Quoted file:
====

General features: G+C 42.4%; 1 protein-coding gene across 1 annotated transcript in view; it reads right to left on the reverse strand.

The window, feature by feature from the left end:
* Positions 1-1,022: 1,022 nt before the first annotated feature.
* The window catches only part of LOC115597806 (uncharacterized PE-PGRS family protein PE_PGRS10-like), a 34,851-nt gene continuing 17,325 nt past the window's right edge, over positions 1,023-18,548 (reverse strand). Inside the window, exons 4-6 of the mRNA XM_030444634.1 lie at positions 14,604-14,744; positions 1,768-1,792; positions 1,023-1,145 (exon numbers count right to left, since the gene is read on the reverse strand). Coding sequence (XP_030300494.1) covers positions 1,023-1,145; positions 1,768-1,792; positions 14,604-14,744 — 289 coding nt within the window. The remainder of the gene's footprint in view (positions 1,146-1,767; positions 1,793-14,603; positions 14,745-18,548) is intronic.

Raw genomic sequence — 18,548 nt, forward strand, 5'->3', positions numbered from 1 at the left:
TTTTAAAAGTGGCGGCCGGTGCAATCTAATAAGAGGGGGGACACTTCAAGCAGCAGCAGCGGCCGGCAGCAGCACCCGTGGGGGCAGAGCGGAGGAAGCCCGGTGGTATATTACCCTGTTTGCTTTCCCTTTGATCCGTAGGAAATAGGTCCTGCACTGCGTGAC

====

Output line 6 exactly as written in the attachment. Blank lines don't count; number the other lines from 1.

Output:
TTTTAAAAGTGGCGGCCGGTGCAATCTAATAAGAGGGGGGACACTTCAAGCAGCAGCAGCGGCCGGCAGCAGCACCCGTGGGGGCAGAGCGGAGGAAGCCCGGTGGTATATTACCCTGTTTGCTTTCCCTTTGATCCGTAGGAAATAGGTCCTGCACTGCGTGAC